Latinas Making History in Local Politics
Latina women are making history in local politics. Representation to the hispanic and latino communities is important, as they are the fastest growing minorities in the United States.
Native of one of the largest and most influential cities in the world, Los Angeles County Councilwoman Nury Martinez recently became the first woman and first Latina to become President of the Los Angeles City Council.
The 46-year old Mexican-American joined the city council when she was elected to represent the 6th district in the San Fernando Valley. She has championed raising the minimum wage in Los Angeles to $15 an hour, she’s tackled sex trafficking the Valley and has focused her efforts in the homeless crisis in her area.
She will officially begin her post as President of the City Council in January 5, 2020. She’s not the only Latina to make headlines in local politics. Three term councilwoman Regina Romero has made history as the first Latina Mayor of Tucson, Arizona. Romero, who is Mexican-American, took 55% of the vote and had already made history as the first Latina elected to the Tucson City Council.
Also making history in her city council is Afro-Latina Julia Mejia. She was the first Afro- Latina immigrant be elected in the Boston City Council. The Dominican-American Democrat’s wIn also helped make the city council majority women and majority people of color for the first time in the city’s history.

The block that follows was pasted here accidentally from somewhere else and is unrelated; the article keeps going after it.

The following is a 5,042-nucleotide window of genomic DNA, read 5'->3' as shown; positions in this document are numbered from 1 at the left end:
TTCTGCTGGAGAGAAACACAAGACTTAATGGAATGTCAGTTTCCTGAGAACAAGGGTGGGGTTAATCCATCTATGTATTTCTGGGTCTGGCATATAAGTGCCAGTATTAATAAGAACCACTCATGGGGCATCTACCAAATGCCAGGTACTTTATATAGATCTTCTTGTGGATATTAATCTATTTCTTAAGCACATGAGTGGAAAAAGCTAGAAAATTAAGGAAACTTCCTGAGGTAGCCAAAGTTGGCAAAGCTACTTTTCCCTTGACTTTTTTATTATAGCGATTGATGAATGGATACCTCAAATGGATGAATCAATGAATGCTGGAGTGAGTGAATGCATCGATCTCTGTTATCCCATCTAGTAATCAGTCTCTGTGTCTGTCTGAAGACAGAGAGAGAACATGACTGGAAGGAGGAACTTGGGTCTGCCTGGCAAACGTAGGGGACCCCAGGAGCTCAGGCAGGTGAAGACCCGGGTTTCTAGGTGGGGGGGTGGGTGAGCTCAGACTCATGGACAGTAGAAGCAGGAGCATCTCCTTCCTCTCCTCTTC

The Realist Women’s take:
Congrats to these three empowering and history making women. It’s only when these kinds of things happen that people of color feel seen for the first time. They know they have a shot at being a priority in the eyes of a politician. When there’s equal representation in office, at least there’s a chance that their needs will be served.
All three of these women are Latina, and that is profound as hispanic and latino groups are the fastest growing minority in the United States. They need representation.
What I love about this story is all three of these women work in local politics. Almost every time I talk politics with someone, they shut down. They don't read or watch the news and don't want to get involved because political news can be depressing, infuriating and can legitimately mess with our mental health if consumed in heavy doses. But, I always try to break down local issues to people to help them understand that all politics is local. What’s going on in your neighborhood? Why is the rent so high there? Is your street well lit? Are you driving in potholes everyday? Is your drinking water safe?
All of these questions should be answered by the people who represent the area you live in. Local politicians like these three women, are some of the most important politicians you will ever come across because you are directly and personally affected by the decisions they make.